Night at the Museum

Sara Marcus on The Raincoats at MoMA

Left: Kathleen Hanna. Right: The Raincoats.

THE MOMA LOBBY was mobbed at the stroke of 8:30 PM. Last Saturday night’s event, a PopRally shindig featuring female postpunk pioneers the Raincoats along with a DJ set by Kathleen Hanna, was sold out, and every holder of a coveted twenty-five-dollar golden ticket had arrived precisely on time, it seemed. Goddess help that unfortunate Rallyer who, after being ushered into the atrium, needed to shove her way back to the front door for any reason. None of the copious guards in attendance were bothering to keep an upstream lane open. Despairing, I tunneled under the length of a terrarium protruding from a wall, then noticed the wall label: I had just played groundhog beneath a Paula Hayes sculpture. The guards, seeing this, blocked off the route to future burrowers. To go against the flow at MoMA, even when radical women are being feted, is not so easy.

Hanna—currently enjoying a renewed wave of recognition for her work in the bands Bikini Kill and Le Tigre and her role in Riot Grrrl—was already onstage, drenched in a spotlight and wearing her trademark ballerina-tight ponytail. On a silver laptop and a single turntable, she played song after song by female musicians: the Go-Go’s, Sister Nancy, Mo-dettes, M.I.A., Bratmobile.

“This is amazing,” said Kenny Mellman (formerly known as Herb, as in “Kiki and”). “I’m in a band with Kathleen now, and I’ve been a fan of the Raincoats for twenty years. The Raincoats were the band with the violin that drove everyone nuts! And now they’re playing at MoMA—it’s like they’re the new Frida Kahlo.”

“Or Marina Abramović,” performer Neal Medlyn chimed in.

“It’s the cycle where everything that was once crazy is being coopted by the establishment,” Mellman concluded.

Including you?

He laughed. “If I knew how to be coopted by the establishment, I would!”

Left: Performers Kenny Mellman and Neal Medlyn with producer Brendan Kennedy. Right: Musician Kathi Wilcox.

The room was filling up slowly, owing to the bottleneck in the lobby, so there was nothing to do but play name-that-tune, snag a cup of forgettable red wine, and dish about the room’s acoustics. An auditory travesty seemed inevitable: The stage was set up in front of a wall of windows, in a massive three-story space that was all hard surfaces and right angles, with no bandshell or baffling to be seen.

“At least we have Murakami.” Mellman’s boyfriend, producer Brendan Kennedy, pointed high up on a wall. Indeed, the three panels featuring the King of Bling’s saber-toothed mouse were the closest thing to acoustical tile that we were going to get.

Hanna’s DJ set blurred into a warehouse-boomy muddle at the back of the room. Susanne Oberbeck, aka No Bra, was stalking the premises in no pants, just some fishnets and a bodysuit festooned with dice. It was the only really radical outfit in the place. “I think it’s amazing that the show is being hyped in this way,” she said. “The Raincoats represent the best of the improvisatory, the unprepared, in music. They have this non-bullshit approach that you don’t see enough of anymore.”

A few minutes later, the Raincoats were playing, and although the oldest songs got the loudest cheers, the audience—kids jumping up and down; the DIS magazine crew doing jubilant shots from a flask and gyrating; a woman with salt-and-pepper hair who stood almost reverentially still, old memories softening her face—was loving all of it: the dub basslines and violin squalls, the guitar scrambles and vocal harmonies and bestial yelps. Perhaps some attendees felt an urge to taxonomize and tame what they were hearing (“They’re not really punk rock at all,” a young man with messy hair informed his female companion, in between noisy, smacking kisses; “they’re more like prog rock”). But the music couldn’t be contained. “We like to keep it real,” bassist and singer Gina Birch explained between songs. “We like to keep it like these wild animals where you don’t know what they’re gonna do next! Or something like that.”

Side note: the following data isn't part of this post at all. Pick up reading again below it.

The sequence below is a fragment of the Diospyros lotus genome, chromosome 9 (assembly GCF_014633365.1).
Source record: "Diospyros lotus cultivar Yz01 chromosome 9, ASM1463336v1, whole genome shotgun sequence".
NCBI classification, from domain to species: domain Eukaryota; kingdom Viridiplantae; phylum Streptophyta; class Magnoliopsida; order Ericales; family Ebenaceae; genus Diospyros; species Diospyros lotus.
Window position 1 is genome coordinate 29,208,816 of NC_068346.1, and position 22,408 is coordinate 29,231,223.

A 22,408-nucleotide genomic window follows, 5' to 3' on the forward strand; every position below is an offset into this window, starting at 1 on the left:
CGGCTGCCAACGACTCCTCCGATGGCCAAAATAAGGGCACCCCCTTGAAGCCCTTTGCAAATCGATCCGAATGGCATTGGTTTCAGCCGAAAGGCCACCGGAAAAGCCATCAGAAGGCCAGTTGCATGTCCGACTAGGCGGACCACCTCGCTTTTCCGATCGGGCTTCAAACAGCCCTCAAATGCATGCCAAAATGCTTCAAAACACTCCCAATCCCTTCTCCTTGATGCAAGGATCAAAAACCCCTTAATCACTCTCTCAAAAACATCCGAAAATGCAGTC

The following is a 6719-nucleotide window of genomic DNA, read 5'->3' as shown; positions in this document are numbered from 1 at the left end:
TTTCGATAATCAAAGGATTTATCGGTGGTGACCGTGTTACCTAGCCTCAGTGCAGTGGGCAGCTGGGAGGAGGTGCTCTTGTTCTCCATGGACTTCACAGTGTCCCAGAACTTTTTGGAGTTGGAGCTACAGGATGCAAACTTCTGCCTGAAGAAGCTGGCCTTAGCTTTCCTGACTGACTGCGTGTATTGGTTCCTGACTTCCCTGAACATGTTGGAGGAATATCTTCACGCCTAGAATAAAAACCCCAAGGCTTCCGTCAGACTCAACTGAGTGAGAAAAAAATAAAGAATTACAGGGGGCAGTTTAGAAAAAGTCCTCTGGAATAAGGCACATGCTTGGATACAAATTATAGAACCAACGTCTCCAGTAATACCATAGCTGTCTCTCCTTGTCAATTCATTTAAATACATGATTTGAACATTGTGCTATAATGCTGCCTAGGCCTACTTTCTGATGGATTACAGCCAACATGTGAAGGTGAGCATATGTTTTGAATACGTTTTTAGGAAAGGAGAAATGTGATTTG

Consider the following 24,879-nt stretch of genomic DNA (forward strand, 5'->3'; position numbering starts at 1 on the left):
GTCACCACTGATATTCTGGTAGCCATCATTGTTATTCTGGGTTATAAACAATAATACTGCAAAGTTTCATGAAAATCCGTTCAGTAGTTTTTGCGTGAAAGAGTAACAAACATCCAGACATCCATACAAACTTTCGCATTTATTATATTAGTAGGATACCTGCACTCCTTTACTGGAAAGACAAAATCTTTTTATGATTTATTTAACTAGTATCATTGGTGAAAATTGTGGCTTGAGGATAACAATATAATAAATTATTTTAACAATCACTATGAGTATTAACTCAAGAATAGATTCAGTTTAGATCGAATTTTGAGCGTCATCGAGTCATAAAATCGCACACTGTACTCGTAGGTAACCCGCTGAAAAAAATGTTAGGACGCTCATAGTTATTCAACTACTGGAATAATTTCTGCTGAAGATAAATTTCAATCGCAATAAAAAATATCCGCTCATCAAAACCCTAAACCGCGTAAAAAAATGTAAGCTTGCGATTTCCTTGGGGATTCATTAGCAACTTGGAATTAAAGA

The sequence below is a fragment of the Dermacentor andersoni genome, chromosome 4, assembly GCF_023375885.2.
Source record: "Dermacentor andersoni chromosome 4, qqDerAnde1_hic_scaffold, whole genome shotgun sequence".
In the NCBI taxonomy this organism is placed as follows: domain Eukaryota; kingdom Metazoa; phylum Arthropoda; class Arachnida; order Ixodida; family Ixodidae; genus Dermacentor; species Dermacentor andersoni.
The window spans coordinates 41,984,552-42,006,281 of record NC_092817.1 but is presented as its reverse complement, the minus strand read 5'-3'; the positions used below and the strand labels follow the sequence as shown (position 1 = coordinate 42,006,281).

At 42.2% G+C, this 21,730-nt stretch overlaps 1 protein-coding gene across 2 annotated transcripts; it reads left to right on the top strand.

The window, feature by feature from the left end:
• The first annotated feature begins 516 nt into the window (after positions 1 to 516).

Near the end of the set, Oberbeck and Hanna joined the band onstage to perform a Slits song in honor of Ari Up, who died last month at age forty-eight. Birch taught the audience to shout along with the chorus: “And I shit on it! And I spit on it!” After a false start, the song got going, and nobody could have said it wasn’t punk rock. When the instrumentalists faltered, seemingly unsure of where the second verse was meant to begin, suddenly there was Hanna’s voice piercing through, bringing the band back on track.

Left and right: The audience at MoMA.

The concert ended only a few minutes past the mandated curfew of 11 PM, whereupon the Raincoats received their friends onstage, behind a wire barrier, while Hanna crossed over to chat with Bikini Kill bassist Kathi Wilcox, Fugazi’s Guy Picciotto, and artist Becca Albee, who played in Excuse 17 with Sleater-Kinney’s Carrie Brownstein in the mid-1990s. Hanna was philosophical about the ramshackle Slits cover: “Ari wrote really weird songs, it turns out.”

The guards were hustling everybody out the door with stentorian announcements. Performance artist MPA, waiting in line at the coat check, was happy to provide some institutional critique: “Take that MoMA money and put on a show somewhere else, somewhere that actually sounds good and where you can have lower ticket prices! But it was important to see those hands on guitars, on violins. It never gets old.”

As my companions and I headed toward the street, we saw the front gate descending. Were we being locked in, Mrs. Basil E. Frankweiler–style?

“Just go out the door,” a guard prodded, “and I’ll raise the gate again.”

Following instructions, we found ourselves trapped for a minute, neither inside nor outside, between the glass doors and the metal grille. But the whole night was out there, ready for us, full of music.